Our hotel is in the heart of the old quarter, the most intact medieval Arabic city layout in Europe, and known, confusingly, as the Judería, or Jewish quarter, although it has been in fact home to a mixture of Jews, Christians and Muslims for centuries, and is little altered since the 13th century. We are right next to the old synagogue, one of the very few traces of Spanish Jewry to survive after their forced expulsion and conversion in 1492, and subsequent hounding by the Inquisition.

Córdoba was the greatest centre of learning in Europe in the medieval period. The philosophers Averroës and Moses Maimonides lived and worked here. The statue of Maimonides is right outside the window of our hotel room. We were also interested to read that Córdoba boasted the first automatic street lighting in Europe, around 1000 AD.

The drive through the Judería was interesting, through extremely narrow lanes full of pedestrian tourists. A Volvo estate tried to follow us and left a lot of paint and some bodywork behind.


We visit one of the wonders of the world, the Mezquita-Catedral, which isn't bad.
"Despite the presence within it of a 16th-century Christian cathedral and an older chapel, the Mezquita remains the most substantial and most impressive relic of the Islamic presence in Spain."  [Roger Collins, Spain: an Oxford Archaeological Guide]
Christian vaulting above the Moorish arches
Imposing from the outside due to its size (130 by 180m), inside it is an oasis and forest of red and white Moorish arches. When it was a mosque, it could hold 40,000 worshippers. There are many layers. A Roman temple stood here, over which was built a church by the Visigoths, and then in the 8th century the construction of a mosque began.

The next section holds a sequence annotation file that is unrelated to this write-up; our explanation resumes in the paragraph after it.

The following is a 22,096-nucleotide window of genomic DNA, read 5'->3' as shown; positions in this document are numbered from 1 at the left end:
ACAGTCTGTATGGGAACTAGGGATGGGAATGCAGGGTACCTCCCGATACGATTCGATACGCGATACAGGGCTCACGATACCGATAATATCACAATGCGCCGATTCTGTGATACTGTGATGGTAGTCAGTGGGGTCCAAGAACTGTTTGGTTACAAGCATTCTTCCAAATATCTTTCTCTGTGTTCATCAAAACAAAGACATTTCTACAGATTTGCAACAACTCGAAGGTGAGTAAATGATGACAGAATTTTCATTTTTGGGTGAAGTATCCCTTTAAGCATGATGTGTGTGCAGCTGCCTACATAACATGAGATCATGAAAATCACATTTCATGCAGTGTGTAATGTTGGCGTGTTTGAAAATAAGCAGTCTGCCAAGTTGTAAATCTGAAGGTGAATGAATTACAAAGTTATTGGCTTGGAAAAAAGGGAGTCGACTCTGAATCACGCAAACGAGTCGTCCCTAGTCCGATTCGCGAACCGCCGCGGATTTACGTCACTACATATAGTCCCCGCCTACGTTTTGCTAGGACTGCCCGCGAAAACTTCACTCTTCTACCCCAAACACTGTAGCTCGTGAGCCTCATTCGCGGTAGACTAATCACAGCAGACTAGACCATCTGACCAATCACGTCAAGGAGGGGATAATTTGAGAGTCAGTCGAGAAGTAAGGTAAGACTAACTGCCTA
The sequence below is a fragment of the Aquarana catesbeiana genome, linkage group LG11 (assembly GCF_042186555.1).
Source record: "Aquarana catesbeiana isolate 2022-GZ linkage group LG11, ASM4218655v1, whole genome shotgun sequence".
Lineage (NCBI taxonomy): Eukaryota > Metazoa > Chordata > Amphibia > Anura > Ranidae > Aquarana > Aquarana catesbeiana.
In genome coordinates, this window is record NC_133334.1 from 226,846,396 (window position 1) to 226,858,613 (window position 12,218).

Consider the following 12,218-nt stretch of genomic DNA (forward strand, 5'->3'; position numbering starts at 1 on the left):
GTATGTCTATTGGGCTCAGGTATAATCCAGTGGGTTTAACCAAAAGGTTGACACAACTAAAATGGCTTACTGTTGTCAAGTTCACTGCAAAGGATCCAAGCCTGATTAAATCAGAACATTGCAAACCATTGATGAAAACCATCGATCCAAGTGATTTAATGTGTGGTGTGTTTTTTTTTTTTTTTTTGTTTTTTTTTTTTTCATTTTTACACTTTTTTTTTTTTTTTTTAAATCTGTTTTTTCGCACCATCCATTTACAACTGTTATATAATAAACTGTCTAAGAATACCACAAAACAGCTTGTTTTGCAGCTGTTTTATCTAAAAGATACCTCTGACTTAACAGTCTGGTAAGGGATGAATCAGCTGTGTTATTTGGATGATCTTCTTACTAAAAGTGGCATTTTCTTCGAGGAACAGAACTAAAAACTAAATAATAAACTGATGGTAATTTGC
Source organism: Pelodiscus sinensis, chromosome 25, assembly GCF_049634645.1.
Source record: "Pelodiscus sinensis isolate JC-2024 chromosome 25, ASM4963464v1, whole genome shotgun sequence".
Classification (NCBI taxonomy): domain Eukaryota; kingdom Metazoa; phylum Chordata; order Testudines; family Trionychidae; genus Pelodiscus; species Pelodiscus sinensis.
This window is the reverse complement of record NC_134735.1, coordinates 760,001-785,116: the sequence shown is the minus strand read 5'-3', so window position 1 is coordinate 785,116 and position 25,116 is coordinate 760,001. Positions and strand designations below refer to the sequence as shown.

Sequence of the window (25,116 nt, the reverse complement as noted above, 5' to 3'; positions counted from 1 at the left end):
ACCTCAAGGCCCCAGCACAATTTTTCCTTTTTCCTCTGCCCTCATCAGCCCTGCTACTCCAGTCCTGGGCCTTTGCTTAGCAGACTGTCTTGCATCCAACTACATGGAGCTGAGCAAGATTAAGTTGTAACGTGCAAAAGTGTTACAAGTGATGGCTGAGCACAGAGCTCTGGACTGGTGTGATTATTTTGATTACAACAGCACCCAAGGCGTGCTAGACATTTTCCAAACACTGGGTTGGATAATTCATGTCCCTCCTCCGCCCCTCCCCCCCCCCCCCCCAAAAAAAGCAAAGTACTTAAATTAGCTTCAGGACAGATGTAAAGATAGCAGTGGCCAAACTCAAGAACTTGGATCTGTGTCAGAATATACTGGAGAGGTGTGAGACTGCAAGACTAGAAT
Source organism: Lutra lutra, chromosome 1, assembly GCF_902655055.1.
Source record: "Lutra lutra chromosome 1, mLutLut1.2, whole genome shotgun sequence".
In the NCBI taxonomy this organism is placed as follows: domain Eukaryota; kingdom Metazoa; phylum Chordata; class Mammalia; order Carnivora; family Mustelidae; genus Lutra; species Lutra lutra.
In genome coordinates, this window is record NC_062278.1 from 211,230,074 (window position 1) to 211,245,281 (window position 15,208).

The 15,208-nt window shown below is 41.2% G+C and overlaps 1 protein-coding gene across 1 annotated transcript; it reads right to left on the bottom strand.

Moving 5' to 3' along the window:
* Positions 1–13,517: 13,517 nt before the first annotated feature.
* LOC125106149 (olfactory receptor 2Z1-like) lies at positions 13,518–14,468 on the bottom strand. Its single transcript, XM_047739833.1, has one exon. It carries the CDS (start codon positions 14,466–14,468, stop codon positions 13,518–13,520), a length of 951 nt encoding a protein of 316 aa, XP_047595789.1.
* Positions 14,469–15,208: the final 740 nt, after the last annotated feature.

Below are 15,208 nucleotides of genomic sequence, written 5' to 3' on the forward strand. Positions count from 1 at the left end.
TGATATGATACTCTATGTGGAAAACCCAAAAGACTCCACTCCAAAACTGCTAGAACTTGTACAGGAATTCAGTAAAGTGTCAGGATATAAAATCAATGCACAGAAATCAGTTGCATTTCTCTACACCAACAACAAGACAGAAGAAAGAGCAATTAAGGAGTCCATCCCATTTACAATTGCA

Each rebuilding used stones, columns and capitals from the previous stages, and it was enlarged until it was the second largest in the Muslim world, the third largest ever built, the greatest in the West. When Córdoba was conquered by the Christians in 1236, the mosque was converted to a Cathedral, but they were at first respectful. A small Mudéjar chapel to complement the Mezquita was added in 1371. In 1523 Charles V permitted the construction of the Capilla Real and Catedral in the centre of the mosque, although even he was said to be horrified by the results of this "desecration", as the Blue Guide describes it.. The qibla, or South Wall, incorporating the mihrab, was bricked up following the reconquest, and not uncovered until the nineteenth century, and so has survived well, and is very impressive.

Qibla in the Mezquita-Cathedral

The Rio Guadalquivir was once navigable from the sea to here, and the Puente Romano dates back to the time of Julius Caesar. Apart from all of the stones having been replaced over the years, it is a real, original Roman bridge.

We considered the advice of the guide books in respect of the the Museum of the Life of Al-Andalus in the Torre de la Calahorra  - "should be every first-time visitor's initial stop in Córdoba" [Thomas Cook],  "gimmicky" [both Cadogan and Rough Guide], and decided to skip it.

We paid a quick evening visit to the Alcázar, the fortress built after the conquest of Córdoba in 1238, constructed on the site of Moorish fortifications. Boabdil was held prisoner here, and Ferdinand and Isabel received Columbus before his historic journey. It was the home to the Inquisition thereafter, and a prison in the Franco years. It has some nice gardens and an excellent Roman mosaic, still underwater at the bottom of a pool in the gardens, as it was presumably originally intended.


On leaving Córdoba, we tried to pay a visit to Medina Azahara, the ruins of a vast, fortified Arab Muslim medieval palace and city, former capital of Al-Andalus. Unfortunately, the star attraction, the restored palace, wasn't  open. There is a new museum, and a bus running up to the archaeological site, but after a quick look at the museum, we decided to cut our losses and leave. Bewilderingly, the place claims to have won an award as European museum of the year 2012, a claim backed up here. All it has is a few copies of the artefacts found there, in glass cases (the originals are spread around in proper archaeological museums), and some display boards with very poor English translations. The judges of that competition had clearly never been to a real museum, or there is something dodgy going on.

Friday, 5 October 2012